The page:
Cohort or Case-Control, What is the Difference?

February 08, 2022

I am one month in to my new rotation at the Cole Eye Institute and have already begun working on several studies! One project allowed me to build a research proposal on Retinal Vein Occlusions (RVO). To say I was flattered to be entrusted to build an experiment was an understatement!

But the fact is whenever you a designing a new population health study, it is challenging to figure out the best research design for your study. But why is it important? The type of design you choose will have its own sources of error and bias limiting certain types of calculations. If you mistakenly choose a different type of design, you may bias your own results or present them as stronger or weaker associations than they really are. Choosing the correct design is vital so we can do the correct analysis the first time. So let’s dive in and look at two of the most commonly confused study designs.
We all know that carrots are good for your eyes. So lets say I am want to study if eating carrots makes you less likely to need glasses when you are older. The exposure I am studying is eating carrots and my outcome is if an individual needs glasses or not.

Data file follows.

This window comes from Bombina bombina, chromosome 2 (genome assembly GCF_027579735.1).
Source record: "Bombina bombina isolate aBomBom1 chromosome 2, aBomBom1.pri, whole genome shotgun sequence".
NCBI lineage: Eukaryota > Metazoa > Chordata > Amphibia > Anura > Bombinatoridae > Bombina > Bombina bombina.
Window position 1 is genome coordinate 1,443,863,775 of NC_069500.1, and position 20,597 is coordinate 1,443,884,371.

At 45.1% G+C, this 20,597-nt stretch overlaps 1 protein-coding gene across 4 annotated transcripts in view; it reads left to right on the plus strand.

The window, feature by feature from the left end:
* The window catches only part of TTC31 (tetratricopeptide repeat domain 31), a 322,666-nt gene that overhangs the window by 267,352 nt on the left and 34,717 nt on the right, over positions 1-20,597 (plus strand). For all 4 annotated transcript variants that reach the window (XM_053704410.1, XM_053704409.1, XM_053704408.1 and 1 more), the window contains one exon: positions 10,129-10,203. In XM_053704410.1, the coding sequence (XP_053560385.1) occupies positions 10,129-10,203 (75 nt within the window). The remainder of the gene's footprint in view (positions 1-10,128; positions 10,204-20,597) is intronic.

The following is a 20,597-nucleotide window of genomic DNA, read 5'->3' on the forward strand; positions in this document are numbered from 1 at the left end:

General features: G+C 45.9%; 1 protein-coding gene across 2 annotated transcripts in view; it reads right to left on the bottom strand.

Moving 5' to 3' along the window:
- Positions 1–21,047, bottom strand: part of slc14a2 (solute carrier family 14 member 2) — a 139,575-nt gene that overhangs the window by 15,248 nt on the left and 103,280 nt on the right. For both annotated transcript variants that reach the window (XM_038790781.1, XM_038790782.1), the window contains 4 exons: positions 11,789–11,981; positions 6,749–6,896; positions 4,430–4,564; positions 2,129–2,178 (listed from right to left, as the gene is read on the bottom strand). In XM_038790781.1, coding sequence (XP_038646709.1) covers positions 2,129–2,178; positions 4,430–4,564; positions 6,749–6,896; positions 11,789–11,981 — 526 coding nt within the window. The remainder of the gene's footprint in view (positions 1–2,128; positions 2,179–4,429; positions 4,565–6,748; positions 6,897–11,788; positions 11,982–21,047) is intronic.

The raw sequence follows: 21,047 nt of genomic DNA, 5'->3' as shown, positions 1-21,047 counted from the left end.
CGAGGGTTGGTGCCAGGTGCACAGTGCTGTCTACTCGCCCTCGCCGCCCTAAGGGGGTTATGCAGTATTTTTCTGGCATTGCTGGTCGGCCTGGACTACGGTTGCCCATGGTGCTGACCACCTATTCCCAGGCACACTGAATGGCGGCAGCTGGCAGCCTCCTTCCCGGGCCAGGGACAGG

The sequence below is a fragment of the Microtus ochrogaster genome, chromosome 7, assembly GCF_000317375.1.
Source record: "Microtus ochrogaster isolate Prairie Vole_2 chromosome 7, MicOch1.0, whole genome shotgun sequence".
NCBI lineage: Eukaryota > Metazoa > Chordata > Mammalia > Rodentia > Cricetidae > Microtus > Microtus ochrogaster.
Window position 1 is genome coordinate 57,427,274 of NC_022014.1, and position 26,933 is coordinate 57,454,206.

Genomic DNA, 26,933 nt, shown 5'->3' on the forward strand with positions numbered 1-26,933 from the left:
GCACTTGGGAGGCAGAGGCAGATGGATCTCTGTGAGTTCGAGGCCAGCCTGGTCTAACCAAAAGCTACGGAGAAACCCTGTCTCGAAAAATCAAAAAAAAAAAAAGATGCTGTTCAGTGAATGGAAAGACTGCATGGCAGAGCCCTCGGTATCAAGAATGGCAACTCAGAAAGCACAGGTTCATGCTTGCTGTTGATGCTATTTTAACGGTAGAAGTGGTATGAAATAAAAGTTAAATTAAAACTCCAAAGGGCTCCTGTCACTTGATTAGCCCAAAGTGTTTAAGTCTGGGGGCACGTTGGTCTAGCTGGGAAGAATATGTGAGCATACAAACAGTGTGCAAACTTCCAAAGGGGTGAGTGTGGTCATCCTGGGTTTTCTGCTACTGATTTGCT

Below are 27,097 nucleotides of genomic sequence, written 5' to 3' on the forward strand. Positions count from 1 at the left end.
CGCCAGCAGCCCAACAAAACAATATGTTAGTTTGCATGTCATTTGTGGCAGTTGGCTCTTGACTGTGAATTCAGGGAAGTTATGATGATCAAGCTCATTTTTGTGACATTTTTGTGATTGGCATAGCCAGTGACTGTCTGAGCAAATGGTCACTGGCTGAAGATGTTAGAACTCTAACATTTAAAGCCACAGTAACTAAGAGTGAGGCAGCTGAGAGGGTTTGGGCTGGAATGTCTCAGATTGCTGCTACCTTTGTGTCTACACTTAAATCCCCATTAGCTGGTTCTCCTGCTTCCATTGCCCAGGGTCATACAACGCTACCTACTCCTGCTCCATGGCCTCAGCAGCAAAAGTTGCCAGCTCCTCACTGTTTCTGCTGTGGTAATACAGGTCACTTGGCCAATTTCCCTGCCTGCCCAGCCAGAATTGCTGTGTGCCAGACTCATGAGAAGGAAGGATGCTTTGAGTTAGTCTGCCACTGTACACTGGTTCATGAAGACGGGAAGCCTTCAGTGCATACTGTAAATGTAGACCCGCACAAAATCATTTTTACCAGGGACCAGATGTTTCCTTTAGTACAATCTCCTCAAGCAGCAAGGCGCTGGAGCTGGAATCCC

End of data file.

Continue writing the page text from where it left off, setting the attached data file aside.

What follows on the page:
A cohort study is when you start by evaluating your exposure, gather participants, and then stratify into your two outcome groups, in this case not needing glasses or having glasses. Cohort studies can be both prospective or retrospective, but even if you are doing a retrospective chart review, your inclusion criteria should be based on your exposure, NOT your outcome! Stratifying always comes after data collection and in the analysis phase.
Now, lets look at the Case-Control study.
Case-Control Studies
In this study design you START with the outcome and then define exposure groups. In contrary to Cohort studies, this is a great design choice for rare disease. For instance, Idiopathic Intracranial Hypertension is a rare vision threatening disorder and we have no idea what causes it. This type of design allows us to gather these cases, the outcome, first and then study many different exposures that may be associated with the disease. Remember, the only study design that can truly tell us causality is a Randomized Control Trial. But for a rare disease like this, it can be extraordinarily challenging and expensive, so alternative designs are used. 

Although study design can be challenging, the most important thing to remember is to spend time designing your study and building an analysis plan in advance.


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